means caring so deeply for someone that you always want to share
your good fortune unless, you know, your good fortune is finding
a whole case of expired cough syrup behind the Walgreen's. That's
the sort of shit you keep to yourself. But being in love means
sharing your good fortune that isn't too good, and isn't too fucking
perverted to keep on the hush-hush. I love Mrs. Filthy and Mrs.
Filthy loves me. When I had the good fortune to find an extra
ten dollars in her wallet while she slept, I decided to share
and show my special Lane Bryant Lady a nice evening. I took her
to see Eternal Sunshine of the Spotless Mind at the discount
Elvis Cinema in Littleton, and even bought her popcorn and a Coke.
And I think
when she wakes up, she'll find a pleasant little surprise in the
bedroom. No, not my "American Idol" erotic fan fiction, even better:
a quarter in change from that ten bucks. Shit, I hope she doesn't
find my fan fiction. At least not until I figure out how to kill
off Paula Abdul before the big orgy.
Sunshine of the Spotless Mind is a pretty fucking good movie,
surely the best movie playing for three bucks. Even with Jim Carrey
dragging it down with another mopey attempt at "serious acting".
Sure, I know the flick is about two weeks from hitting DVD or
pay-per-view, but it was sure as hell worth seeing.
It was even
worth the theater's fuckup in showtime listings that left us sitting
in the lobby for an hour watching the awful trailer for Sky
Captain and the World of Tomorrow, and when the projectionist
started The Prince and Me instead. You can't expect the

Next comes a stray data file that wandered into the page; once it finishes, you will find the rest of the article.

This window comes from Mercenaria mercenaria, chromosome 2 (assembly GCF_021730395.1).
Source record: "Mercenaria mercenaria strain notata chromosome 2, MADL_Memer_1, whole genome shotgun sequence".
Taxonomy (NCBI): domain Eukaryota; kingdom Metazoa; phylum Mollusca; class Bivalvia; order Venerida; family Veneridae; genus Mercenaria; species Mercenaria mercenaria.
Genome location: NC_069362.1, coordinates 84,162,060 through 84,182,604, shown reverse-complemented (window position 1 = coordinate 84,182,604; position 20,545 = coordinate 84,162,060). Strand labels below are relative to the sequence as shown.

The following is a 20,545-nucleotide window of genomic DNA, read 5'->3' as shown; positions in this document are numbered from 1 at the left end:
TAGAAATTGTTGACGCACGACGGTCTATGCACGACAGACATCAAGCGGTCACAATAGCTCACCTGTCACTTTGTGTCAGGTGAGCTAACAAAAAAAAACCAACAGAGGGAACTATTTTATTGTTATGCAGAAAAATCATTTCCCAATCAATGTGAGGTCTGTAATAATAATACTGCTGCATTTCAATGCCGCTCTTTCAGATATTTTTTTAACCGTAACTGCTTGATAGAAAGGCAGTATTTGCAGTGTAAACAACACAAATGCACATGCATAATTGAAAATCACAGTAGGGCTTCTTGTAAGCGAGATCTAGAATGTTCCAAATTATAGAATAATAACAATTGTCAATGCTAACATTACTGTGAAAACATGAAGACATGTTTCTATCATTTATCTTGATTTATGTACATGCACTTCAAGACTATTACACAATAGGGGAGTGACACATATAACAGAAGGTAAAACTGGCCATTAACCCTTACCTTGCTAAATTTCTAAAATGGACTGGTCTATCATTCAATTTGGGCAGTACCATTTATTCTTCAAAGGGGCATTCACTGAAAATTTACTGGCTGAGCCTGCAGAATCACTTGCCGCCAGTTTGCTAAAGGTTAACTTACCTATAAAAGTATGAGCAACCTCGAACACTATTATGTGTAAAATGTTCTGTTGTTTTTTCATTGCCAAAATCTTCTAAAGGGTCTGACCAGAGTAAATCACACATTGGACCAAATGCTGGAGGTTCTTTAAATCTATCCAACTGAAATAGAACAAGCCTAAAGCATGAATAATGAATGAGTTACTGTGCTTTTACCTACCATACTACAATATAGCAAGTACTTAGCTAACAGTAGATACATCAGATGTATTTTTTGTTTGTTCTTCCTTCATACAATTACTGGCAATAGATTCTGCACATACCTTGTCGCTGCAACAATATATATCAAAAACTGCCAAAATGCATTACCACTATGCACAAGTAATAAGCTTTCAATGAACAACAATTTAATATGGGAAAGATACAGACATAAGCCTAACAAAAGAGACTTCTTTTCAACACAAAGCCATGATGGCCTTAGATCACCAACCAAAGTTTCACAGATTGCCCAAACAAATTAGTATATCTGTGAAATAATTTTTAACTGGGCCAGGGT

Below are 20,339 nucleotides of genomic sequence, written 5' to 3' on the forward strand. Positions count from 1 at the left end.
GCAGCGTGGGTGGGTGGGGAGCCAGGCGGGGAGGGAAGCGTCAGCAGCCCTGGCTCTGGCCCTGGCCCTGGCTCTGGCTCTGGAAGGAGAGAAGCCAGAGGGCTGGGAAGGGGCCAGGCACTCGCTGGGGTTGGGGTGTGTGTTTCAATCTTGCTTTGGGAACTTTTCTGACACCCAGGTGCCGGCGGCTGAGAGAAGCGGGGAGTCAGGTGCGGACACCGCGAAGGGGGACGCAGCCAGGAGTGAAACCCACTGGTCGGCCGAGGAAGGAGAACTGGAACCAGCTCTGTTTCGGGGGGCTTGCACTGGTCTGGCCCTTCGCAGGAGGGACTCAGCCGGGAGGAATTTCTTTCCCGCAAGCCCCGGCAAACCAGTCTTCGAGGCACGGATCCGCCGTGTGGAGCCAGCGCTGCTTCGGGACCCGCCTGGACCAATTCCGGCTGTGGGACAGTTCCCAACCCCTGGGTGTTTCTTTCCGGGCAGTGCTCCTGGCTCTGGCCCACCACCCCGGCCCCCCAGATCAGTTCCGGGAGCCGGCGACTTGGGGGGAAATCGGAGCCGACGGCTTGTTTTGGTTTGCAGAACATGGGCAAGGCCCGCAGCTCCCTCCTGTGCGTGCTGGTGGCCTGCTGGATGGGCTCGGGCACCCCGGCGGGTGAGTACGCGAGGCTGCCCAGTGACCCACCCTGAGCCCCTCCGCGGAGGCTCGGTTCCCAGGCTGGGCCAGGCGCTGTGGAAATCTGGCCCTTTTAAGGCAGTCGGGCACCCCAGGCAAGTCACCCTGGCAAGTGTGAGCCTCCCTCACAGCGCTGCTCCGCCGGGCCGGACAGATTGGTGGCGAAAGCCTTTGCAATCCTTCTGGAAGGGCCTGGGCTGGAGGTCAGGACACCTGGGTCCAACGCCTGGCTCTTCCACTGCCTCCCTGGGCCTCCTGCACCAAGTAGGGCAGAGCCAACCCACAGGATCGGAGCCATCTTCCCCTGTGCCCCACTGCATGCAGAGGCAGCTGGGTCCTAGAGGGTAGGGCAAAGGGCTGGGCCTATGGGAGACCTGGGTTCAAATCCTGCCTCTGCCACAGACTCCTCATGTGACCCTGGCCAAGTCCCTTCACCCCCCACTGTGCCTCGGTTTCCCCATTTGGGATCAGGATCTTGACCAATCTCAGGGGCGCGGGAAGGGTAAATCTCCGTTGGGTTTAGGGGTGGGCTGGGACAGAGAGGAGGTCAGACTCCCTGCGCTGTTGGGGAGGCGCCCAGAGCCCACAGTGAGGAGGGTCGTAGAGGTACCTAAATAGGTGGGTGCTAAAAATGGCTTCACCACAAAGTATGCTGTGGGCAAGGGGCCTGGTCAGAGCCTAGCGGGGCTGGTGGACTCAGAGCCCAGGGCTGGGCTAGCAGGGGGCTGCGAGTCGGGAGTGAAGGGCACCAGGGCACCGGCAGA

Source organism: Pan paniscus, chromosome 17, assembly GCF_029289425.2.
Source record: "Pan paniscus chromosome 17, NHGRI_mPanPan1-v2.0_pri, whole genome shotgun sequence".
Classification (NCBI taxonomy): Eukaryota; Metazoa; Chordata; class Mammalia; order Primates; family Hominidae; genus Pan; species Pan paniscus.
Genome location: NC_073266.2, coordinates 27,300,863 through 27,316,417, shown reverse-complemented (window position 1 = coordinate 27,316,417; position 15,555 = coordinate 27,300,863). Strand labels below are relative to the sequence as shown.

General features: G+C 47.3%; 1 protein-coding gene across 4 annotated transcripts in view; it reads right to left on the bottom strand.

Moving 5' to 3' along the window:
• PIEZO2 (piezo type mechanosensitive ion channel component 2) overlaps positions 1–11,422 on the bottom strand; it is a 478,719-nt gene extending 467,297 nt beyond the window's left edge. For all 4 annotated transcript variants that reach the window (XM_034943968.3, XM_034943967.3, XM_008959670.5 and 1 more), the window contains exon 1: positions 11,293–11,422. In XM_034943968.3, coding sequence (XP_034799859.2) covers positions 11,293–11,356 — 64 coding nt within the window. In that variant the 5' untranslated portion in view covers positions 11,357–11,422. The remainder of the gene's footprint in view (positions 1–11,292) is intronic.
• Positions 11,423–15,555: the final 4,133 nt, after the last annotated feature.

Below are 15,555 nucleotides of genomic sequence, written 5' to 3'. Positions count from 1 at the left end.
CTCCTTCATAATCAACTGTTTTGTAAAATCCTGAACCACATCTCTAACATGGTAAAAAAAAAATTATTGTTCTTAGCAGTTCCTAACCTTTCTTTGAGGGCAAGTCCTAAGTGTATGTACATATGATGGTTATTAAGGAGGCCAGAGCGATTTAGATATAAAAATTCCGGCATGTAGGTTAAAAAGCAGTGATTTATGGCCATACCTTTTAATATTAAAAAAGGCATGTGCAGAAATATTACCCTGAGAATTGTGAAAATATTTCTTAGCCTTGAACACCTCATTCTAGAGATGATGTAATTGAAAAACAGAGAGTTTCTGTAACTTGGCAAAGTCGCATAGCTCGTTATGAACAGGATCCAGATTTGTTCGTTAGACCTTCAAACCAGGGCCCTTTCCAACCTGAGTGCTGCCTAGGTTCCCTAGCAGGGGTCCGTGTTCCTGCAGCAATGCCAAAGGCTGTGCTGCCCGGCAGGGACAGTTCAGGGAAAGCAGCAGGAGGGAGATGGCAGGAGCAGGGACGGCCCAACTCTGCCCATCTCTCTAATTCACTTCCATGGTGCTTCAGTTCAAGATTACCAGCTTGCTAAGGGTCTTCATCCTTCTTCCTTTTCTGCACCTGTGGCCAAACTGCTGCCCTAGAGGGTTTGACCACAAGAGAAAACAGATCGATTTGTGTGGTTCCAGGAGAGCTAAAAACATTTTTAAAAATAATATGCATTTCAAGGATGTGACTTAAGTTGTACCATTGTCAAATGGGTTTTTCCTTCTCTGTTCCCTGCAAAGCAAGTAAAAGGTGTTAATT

best when you get the cheapest. Or so I tell any prospective employer
when they interview me. I mean, shit, I'll take almost any job
at almost any pay, but I can guarantee you I'm gonna give you
what you pay for, and that's a guy whose happier pissing off the
loading dock than carrying heavy boxes. I salute the staff and
management of the Elvis Cinemas for having a similar attitude.
Mr. Manager, expect to see my application on your desk whenever
I get inspired to fill it out. It'll be the one with "Fuck Off"
scribbled across many sections.
Sunshine of the Spotless Mind, Jim Carrey plays a square bachelor
of indeterminate age who has decided to undergo an extreme procedure
that will completely remove all memories of his free-spirited
girlfriend of two years (Kate Winslet). He makes this decision
after learning that she erased him first. After agreeing to the
procedure, Carrey reconsiders. He can't back out, so as the doctor's
assistants erase his brain, he unconsciously fights to salvage
memories of Winslet. He tries to hide her in memories where she
doesn't belong, like those from his childhood or a particularly
cringe-worthy masturbation recollection.
Like the staff
of the Elvis Cinema, the technicians charged with removing Carrey's
memories (Mark Ruffalo and Elijah Wood) are half-assed and easily
distracted. Ruffalo uses the time to screw girlfriend Kirsten
Dunst and Wood uses it to take Carrey's box of relationship mementoes
and use them to seduce a newly-single Winslet. When the memory
cleansing goes horribly awry, nobody is adequately prepared to
correct the errors.
Sunshine of the Spotless Mind is based on a simple concept,
the idea that memories can be erased, but it works so well because
screenwriter Charlie Kaufman doesn't beat us over the head with